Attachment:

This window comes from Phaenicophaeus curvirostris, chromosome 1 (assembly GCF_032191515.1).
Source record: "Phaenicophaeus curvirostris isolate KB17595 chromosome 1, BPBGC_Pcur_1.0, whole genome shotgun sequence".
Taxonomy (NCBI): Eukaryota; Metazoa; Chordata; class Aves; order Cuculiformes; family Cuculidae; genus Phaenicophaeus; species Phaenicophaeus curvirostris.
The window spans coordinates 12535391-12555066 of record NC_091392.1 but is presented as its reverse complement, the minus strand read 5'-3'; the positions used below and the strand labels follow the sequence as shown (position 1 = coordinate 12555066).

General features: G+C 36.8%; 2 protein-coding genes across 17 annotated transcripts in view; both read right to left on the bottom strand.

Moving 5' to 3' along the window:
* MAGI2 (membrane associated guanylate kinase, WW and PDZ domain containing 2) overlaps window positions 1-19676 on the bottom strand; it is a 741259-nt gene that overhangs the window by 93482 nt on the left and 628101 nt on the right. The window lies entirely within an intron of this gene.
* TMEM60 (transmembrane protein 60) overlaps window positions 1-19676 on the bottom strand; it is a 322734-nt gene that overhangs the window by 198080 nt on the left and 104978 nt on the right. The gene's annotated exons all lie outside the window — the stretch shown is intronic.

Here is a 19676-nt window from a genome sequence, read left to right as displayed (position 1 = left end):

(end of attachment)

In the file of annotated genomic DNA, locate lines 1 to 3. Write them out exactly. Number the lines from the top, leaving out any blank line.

This window comes from Phaenicophaeus curvirostris, chromosome 1 (assembly GCF_032191515.1).
Source record: "Phaenicophaeus curvirostris isolate KB17595 chromosome 1, BPBGC_Pcur_1.0, whole genome shotgun sequence".
Taxonomy (NCBI): Eukaryota; Metazoa; Chordata; class Aves; order Cuculiformes; family Cuculidae; genus Phaenicophaeus; species Phaenicophaeus curvirostris.